The Gifted Blog

October 1, 2012

Gift Giving and Wrapping in Shanghai

Today's post is by Lucy Young, founder of the fabulous Gifted Blog sponsor Paper Tiger Shanghai. Her gift wrap is a pleasure to work with. Take it away, Lucy!

As Charissa is cuddling new baby N, I’m coming to you from Shanghai for this guest post and so excited to have been asked to contribute a little something from my part of the world.

Gift giving is widely practiced in China and is often done without the need for any special occasion. Fruits, candies and specialty foods are often given as gifts when visiting friends or family and usually presented sans any special gift wrapping, or given as-is, in a pre-packaged/wrapped form created by the manufacturer.

Unlike our neighbor Japan, wrapping is not customary when giving gifts here, and gift bags are often used in lieu of wrapping. It’s also not uncommon to see gifts not wrapped at all and presented in its original retail bag with the assumption that the receiver will be impressed with where it was purchased and its perceived value. Sometimes a branded box rules all.

The packages above are high-end moon cake boxes I came across at a local supermarket here. They’re beautiful, but I personally think a nice gift paper around it would make the gift even more special for the recipient when they receive it to give them a little surprise upon opening it.

The irony is that China produces most of the world’s wrapping paper, ribbons, boxes and stationery. Unfortunately though, almost none of it is for domestic consumption and instead is exported to the rest of the world. What we’re left locally is gift paper that is low in quality with terrible designs. I was faced with this challenge myself when I moved to Shanghai in 2005 and made the bold move to start up Paper Tiger Shanghai, in order to fill this niche.

The aim was to design paper that was relevant to Chinese culture (no teddy bears or balloons here!) that was contemporary and fun using sustainable materials.

Over the years though, as I’ve gotten to know the city and become familiar with where to get things, I’ve come across some other materials that are good replacements for traditional gift paper. In Beijing, at the local post office, I made a pleasant discovery that the packing paper used for parcels and boxes had a reverse side to it that is perfect as gift paper.

One side is parcel paper with the flip side being a bamboo-like by-product, weaved and glued onto the reverse of the paper. It’s actually quite clever---it allows the paper to be waterproof and gives it a thickness to prevent tearing. The pattern and color of the weave makes for a really nice natural looking gift.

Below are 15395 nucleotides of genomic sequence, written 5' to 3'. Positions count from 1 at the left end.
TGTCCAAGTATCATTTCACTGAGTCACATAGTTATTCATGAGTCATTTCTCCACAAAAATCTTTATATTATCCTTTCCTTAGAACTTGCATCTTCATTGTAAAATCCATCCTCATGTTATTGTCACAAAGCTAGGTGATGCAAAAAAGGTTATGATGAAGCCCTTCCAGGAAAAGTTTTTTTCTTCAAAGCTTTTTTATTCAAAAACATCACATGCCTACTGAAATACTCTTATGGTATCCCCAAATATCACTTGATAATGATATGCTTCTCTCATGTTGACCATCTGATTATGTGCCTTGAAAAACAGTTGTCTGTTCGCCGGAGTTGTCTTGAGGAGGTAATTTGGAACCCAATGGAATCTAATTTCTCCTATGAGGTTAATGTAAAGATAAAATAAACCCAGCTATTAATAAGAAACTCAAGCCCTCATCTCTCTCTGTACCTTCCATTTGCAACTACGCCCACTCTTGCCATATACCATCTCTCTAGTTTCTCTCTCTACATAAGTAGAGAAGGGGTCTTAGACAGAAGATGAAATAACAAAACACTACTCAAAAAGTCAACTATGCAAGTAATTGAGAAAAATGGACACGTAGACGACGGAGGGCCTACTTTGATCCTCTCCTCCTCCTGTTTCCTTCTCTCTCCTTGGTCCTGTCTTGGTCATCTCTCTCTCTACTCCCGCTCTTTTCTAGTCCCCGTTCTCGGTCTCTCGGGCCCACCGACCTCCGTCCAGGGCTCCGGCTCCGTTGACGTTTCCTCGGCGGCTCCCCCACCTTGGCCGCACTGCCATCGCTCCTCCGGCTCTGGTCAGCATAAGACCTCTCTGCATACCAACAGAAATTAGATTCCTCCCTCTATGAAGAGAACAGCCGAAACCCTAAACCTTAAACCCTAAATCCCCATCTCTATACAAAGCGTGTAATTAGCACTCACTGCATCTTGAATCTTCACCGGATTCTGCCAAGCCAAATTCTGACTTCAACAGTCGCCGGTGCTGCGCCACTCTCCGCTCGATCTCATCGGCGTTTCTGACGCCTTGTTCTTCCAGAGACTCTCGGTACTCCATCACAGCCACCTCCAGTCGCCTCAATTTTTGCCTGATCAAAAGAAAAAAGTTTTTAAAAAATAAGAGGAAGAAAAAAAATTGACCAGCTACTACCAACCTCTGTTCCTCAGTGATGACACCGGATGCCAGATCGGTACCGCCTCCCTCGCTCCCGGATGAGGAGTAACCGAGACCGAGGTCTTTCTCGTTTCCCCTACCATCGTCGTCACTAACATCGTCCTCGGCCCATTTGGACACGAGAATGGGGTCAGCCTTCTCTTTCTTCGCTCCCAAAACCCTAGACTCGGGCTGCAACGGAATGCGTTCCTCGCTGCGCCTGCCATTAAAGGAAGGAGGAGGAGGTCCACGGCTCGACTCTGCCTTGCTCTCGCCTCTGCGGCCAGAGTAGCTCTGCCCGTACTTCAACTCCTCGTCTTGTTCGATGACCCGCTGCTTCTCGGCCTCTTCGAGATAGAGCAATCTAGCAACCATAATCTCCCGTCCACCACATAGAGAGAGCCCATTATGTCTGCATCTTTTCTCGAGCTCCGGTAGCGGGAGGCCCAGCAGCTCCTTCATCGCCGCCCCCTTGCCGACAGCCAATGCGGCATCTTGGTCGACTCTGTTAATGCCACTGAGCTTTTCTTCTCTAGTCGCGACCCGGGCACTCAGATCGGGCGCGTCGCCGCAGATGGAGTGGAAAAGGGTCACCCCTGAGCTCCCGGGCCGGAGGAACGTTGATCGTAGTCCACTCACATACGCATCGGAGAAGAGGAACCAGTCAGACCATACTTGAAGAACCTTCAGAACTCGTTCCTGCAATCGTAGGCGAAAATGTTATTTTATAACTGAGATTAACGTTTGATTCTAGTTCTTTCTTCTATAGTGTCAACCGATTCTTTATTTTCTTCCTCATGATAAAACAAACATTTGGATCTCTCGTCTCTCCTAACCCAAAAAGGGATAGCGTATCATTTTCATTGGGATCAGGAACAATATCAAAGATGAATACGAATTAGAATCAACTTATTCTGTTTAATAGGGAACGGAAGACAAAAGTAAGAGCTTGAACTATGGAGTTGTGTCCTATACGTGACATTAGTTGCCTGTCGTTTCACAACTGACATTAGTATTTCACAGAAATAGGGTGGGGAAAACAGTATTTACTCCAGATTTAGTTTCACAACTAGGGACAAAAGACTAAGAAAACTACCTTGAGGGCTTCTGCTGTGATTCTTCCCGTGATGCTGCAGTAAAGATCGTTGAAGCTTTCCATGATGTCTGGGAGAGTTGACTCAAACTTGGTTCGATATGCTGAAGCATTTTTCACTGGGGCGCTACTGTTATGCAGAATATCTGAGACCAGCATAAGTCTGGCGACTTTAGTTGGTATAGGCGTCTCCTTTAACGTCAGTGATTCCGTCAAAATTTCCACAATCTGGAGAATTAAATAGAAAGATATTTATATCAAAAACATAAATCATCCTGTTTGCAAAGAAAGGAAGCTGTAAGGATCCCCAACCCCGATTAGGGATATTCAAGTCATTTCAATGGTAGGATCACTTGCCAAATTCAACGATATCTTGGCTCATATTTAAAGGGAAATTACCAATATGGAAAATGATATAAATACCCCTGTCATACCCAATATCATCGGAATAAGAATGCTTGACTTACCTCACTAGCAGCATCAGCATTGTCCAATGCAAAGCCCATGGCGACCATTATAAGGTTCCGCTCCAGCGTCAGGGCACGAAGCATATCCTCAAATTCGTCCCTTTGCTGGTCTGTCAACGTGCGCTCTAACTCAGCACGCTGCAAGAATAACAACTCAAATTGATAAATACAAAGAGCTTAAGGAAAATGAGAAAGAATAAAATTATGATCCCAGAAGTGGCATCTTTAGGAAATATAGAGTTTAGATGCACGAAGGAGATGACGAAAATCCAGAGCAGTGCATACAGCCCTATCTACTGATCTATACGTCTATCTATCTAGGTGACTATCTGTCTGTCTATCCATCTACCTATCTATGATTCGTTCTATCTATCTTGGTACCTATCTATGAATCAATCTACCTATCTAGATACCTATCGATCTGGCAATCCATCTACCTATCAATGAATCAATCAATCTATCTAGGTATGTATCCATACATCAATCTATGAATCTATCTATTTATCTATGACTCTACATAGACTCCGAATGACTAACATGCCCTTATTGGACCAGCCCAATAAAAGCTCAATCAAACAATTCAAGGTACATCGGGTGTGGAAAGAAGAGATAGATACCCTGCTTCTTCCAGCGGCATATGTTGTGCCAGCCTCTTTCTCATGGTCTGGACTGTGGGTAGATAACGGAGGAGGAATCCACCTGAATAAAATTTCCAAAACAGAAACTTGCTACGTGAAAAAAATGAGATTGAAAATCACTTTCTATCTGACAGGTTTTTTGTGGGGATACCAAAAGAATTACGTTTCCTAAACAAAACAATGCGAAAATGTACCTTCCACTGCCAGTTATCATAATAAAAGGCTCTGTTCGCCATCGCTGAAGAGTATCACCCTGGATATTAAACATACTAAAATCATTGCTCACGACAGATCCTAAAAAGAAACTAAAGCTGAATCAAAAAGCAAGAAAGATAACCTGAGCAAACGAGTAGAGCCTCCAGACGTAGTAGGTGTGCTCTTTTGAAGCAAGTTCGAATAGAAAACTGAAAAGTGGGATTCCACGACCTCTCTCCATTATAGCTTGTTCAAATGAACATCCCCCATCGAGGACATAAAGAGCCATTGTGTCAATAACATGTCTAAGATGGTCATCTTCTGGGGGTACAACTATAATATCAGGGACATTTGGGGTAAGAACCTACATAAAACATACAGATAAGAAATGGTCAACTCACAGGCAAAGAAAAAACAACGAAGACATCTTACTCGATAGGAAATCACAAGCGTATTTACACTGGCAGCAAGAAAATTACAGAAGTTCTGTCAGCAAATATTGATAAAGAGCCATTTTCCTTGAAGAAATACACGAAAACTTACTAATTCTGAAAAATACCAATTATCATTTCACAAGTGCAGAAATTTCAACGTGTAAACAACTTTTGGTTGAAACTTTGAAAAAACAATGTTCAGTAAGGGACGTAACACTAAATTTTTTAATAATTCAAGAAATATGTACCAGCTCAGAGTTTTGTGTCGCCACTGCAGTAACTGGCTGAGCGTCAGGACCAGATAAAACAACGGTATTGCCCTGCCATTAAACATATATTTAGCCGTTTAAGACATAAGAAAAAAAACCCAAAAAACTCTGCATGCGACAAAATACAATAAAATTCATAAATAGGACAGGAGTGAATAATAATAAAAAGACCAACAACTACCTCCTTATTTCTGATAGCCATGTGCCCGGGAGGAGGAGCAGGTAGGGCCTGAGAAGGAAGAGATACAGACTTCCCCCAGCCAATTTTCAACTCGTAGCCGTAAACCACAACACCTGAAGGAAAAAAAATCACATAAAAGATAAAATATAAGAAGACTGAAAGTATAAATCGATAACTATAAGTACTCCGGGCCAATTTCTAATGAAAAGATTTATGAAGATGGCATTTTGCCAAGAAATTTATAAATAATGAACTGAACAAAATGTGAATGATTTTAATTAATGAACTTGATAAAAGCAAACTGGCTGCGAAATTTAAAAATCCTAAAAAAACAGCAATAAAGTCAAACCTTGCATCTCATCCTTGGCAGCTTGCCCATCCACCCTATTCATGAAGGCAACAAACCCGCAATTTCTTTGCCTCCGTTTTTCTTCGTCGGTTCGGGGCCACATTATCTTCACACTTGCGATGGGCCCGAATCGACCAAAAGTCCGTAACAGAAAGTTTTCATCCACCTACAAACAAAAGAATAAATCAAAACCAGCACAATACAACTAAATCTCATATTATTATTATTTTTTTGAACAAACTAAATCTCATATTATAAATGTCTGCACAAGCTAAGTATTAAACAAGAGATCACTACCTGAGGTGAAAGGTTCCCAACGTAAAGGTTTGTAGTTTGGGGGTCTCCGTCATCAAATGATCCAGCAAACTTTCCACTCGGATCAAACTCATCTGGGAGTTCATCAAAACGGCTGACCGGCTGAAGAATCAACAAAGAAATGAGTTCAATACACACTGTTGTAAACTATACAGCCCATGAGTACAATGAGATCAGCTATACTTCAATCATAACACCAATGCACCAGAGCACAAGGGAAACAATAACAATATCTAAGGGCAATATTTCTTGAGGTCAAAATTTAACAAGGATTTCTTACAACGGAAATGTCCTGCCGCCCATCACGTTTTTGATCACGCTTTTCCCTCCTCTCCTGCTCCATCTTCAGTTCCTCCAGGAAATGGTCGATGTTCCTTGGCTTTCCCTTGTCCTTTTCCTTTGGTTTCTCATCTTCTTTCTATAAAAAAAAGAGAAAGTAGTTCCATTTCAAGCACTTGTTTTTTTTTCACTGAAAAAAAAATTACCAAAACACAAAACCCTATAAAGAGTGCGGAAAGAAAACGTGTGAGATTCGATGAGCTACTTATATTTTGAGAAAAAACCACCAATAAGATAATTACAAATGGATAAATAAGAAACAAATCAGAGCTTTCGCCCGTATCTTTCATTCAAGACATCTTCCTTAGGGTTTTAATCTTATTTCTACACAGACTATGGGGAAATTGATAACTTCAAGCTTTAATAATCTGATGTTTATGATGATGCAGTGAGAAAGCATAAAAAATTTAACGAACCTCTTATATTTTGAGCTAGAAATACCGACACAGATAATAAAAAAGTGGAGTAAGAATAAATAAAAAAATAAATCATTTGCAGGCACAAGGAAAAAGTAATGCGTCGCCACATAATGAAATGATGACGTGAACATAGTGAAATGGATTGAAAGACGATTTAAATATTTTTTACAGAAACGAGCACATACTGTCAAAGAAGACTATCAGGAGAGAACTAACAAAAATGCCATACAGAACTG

Commonly found in Chinese religious practices, ‘paper ghost money’ is often given as a burnt offering to venerate deceased ancestors on holidays and special occasions. These are usually made out of rice paper or coarse bamboo paper with a bit of gold or silver printed on it and then folded into paper gold ingots. I came across this merchant down my street selling ‘paper ghost money’, incense sticks, and paper sacks to hold all of the ‘paper ghost money’ in.

Once deconstructed, the sack is perfect to wrap a small box up. It gives the gift a bit of old China charm to it and even has a slight fragrant aroma to it. It may not be not entirely appropriate to give it to a Chinese person who can read Chinese characters as they may feel spooked by its intended use.

Lucy, thanks so much for sharing! It makes me want to go back to school so I can research a dissertation on gift wrapping around the globe. Readers, do you have any tidbits to share about gift giving in other countries? 

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  1. This is great! Thanks for sharing, Lucy. I wish our parcel paper was as cool looking.

    1. I know, what a cool discovery! I thought of your summer spent in Shanghai and wondered if you'd seen any of the things mentioned in this post.
      : )

  2. This makes me miss Shanghai! I was there this summer, and I'm sorry to say that I missed your shop! =) Shanghai is one of the best cities in the world in my opinion! Thanks for sharing Lucy.

  3. Love the wrapping, especially the red Chinese style at the bottom. Didn't realise China made so much gift wrapping paper without using it themselves! :) Thanks


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